Some things just go together. Olive oil and balsamic vinegar; Victoria’s Secret lingerie and Candice Swanepoel; Steve Bruce and Gary Pallister…
To that list you can add dreams and the cinema. Hollywood might be capable of amazing feats of schmaltz and cheese, but it’s also the greatest medium in which to express the hypnotic qualities of a dream or nightmare.
What follows are our top ten dream sequences in film. See, pantomime pirate popster Gabrielle was right when she said dreams can come true.
(Images: All Star, Rex Features)
A dancing Dude, Saddam Hussein doling out bowling shoes, Julianne Moore as a Viking vixen and our eponymous hero swirling and twirling through the legs of elaborately adorned dancers to the sound of The First Edition’s Just Dropped In (To See What Condition My Condition Was In), the Big Lebowski’s dream is a thing of wonder indeed.
Alfred Hitchcock hooking up with Salvador Dali for the dream sequences in the former’s classic whodunit Spellbound, what could possibly go wrong? Nothing. Gregory Peck reliving his darkest moments for Ingrid Bergman is absurd surrealism in overdrive.
Who in moments of quiet reflection hasn’t dared to dream what it would be like to score the winning goal in the FA Cup final; hit a double hundred at Lord’s and cop off with Marion Coutillard? Ok, maybe the last one is a different type of dream, but ace investigative reporter Chevy ‘Fletch’ Chase’s dream of turning out for the LA Lakers speaks to the fanboy in every one of us.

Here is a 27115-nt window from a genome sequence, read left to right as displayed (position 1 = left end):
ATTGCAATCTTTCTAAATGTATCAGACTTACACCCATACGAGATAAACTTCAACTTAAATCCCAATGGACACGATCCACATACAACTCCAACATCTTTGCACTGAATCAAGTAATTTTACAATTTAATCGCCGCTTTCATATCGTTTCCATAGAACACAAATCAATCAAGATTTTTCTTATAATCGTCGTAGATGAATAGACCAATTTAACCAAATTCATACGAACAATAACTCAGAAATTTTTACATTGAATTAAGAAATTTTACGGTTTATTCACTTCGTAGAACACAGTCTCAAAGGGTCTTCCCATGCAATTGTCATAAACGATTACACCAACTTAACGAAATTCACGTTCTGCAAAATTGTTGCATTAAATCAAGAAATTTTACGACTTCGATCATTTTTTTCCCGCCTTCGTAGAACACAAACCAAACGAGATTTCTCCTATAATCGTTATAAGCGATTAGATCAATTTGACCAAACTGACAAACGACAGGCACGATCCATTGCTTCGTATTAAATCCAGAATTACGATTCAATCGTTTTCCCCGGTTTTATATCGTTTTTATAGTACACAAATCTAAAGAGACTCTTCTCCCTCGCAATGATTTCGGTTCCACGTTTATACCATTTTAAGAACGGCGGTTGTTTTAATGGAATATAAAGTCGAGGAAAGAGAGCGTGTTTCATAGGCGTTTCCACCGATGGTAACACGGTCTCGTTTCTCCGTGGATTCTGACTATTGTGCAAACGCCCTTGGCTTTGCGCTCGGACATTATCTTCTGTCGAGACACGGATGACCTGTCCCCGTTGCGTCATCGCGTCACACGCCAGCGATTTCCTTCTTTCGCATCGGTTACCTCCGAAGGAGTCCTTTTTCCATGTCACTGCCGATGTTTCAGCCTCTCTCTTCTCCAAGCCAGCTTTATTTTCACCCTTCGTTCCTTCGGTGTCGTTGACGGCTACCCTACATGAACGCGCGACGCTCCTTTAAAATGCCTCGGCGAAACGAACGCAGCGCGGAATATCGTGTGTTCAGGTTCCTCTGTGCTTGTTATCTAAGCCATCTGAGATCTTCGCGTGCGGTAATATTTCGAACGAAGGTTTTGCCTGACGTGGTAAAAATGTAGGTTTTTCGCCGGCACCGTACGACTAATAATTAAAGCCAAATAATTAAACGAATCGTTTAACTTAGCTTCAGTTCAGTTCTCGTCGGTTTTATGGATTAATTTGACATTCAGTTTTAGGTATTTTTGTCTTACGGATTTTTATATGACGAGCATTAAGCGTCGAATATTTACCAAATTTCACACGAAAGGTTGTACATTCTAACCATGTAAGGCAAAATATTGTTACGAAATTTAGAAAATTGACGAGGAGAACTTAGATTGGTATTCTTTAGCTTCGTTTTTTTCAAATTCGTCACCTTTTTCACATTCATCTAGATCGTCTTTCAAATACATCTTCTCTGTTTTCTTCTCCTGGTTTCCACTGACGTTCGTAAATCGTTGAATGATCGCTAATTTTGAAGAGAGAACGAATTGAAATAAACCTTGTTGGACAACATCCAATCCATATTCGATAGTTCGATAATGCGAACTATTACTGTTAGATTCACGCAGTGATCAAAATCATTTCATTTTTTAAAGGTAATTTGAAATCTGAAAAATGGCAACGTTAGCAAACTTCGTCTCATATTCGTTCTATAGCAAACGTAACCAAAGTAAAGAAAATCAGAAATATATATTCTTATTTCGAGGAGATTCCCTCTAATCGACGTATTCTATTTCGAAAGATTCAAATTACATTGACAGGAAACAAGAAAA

It’s a David Lynch film; it has to have a lurid dream by law. Bill Pullman’s night-time sweats certainly echo the anxieties at the heart of Lynch’s creepy suspense thriller.
Perv alert. It’s probably not wise to lust after your daughter’s best mate, but, remember, this is the movies. They do things a little differently there. As long as Kevin Spacey doesn’t act upon his naughty dreams, eh?
Fast Times At Ridgemont High
Much like Fletch’s forlorn wish to turn out for the Lakers, Sean Penn’s Spicoli is never going to achieve the glory, or get the girls, that he dreams of in Fast Times At Ridgemont High. Teenage slackerdom still looks mighty alluring, mind.
Peewee’s Big Adventure
For creatures that are meant to transmit joy, clowns are more often than not harbingers of doom, the spooky little feckers. Pee-wee Herman’s devilish dream involving the butchery of his beloved bike, captures this disturbing dichotomy perfectly.
Max Fischer’s (Jason Schwartzman) dream of nonchalantly deciphering one of the greatest maths conundrums is one that chimes with us all. Who doesn’t want to stick one up at the boss/man/suit/teacher, while seeming to not give a damn, eh?
Federico Fellini’s 8½ is widely acknowledged as one of the greatest films of all time, and this dream sequence at the beginning of the film establishes the themes of memory and fantasy perfectly.
Let’s face it; if you were serving life imprisonment on a remote island for a crime you didn’t commit, your dreams might be twisted notions of freedom too. Steve McQueen’s titular character certainly suffered from strange visions. Dark.